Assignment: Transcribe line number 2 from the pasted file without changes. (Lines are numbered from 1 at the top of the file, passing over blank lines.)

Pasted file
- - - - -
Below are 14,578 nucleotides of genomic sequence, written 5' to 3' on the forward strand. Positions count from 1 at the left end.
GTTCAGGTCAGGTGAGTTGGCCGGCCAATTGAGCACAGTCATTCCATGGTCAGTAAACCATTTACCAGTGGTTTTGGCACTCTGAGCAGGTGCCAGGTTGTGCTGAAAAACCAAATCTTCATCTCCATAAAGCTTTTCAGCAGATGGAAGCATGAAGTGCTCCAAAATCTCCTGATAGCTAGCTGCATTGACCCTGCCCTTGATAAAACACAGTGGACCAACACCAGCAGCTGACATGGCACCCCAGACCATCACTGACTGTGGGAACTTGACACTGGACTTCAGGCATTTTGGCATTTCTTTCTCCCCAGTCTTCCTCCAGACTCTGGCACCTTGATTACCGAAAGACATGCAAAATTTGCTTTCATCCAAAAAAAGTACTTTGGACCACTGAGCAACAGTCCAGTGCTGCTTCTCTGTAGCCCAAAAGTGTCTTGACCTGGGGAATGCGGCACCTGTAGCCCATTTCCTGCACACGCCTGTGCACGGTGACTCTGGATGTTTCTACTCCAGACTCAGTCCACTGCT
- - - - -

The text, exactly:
GTTCAGGTCAGGTGAGTTGGCCGGCCAATTGAGCACAGTCATTCCATGGTCAGTAAACCATTTACCAGTGGTTTTGGCACTCTGAGCAGGTGCCAGGTTGTGCTGAAAAACCAAATCTTCATCTCCATAAAGCTTTTCAGCAGATGGAAGCATGAAGTGCTCCAAAATCTCCTGATAGCTAGCTGCATTGACCCTGCCCTTGATAAAACACAGTGGACCAACACCAGCAGCTGACATGGCACCCCAGACCATCACTGACTGTGGGAACTTGACACTGGACTTCAGGCATTTTGGCATTTCTTTCTCCCCAGTCTTCCTCCAGACTCTGGCACCTTGATTACCGAAAGACATGCAAAATTTGCTTTCATCCAAAAAAAGTACTTTGGACCACTGAGCAACAGTCCAGTGCTGCTTCTCTGTAGCCCAAAAGTGTCTTGACCTGGGGAATGCGGCACCTGTAGCCCATTTCCTGCACACGCCTGTGCACGGTGACTCTGGATGTTTCTACTCCAGACTCAGTCCACTGCT